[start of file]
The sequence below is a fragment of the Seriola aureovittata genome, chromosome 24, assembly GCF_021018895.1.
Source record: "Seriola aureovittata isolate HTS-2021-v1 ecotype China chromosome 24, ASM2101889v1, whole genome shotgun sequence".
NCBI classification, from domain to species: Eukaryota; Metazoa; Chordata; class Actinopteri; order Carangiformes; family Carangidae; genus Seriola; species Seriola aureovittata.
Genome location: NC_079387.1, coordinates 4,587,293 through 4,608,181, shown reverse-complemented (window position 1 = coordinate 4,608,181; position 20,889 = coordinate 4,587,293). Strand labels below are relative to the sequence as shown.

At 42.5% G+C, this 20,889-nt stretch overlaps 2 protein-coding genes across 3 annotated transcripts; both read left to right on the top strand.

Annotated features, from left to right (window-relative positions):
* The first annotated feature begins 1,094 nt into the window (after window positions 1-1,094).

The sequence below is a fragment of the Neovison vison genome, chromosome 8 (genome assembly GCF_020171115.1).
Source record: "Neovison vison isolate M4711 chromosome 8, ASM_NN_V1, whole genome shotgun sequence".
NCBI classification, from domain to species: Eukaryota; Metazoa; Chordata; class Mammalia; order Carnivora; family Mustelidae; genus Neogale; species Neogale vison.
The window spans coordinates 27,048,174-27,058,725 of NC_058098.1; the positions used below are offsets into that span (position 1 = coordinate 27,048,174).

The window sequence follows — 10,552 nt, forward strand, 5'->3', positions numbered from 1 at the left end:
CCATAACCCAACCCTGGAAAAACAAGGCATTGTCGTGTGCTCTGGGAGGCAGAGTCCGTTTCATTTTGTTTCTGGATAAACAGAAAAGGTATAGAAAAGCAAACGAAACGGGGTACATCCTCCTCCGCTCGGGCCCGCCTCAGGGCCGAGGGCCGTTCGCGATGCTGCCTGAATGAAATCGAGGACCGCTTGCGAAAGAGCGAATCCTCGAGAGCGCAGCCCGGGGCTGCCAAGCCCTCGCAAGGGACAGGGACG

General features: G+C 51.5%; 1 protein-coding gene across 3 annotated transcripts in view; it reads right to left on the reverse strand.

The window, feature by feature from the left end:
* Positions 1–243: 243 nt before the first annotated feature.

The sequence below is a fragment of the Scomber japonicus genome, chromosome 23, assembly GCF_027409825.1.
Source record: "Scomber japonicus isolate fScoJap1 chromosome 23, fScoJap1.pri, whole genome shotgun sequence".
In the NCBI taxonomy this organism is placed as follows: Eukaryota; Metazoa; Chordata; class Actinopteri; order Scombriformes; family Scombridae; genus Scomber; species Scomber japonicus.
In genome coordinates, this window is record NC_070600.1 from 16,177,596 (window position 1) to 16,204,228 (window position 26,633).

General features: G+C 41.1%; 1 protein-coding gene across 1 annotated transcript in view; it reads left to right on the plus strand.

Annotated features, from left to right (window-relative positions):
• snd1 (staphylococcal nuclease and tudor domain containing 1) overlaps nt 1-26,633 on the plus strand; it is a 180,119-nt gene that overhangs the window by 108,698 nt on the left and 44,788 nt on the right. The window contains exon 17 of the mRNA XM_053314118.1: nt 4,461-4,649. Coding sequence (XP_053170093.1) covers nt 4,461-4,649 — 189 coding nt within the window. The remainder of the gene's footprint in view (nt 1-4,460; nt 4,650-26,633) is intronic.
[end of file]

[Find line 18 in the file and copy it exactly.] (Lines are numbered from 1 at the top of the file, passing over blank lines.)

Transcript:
Source record: "Scomber japonicus isolate fScoJap1 chromosome 23, fScoJap1.pri, whole genome shotgun sequence".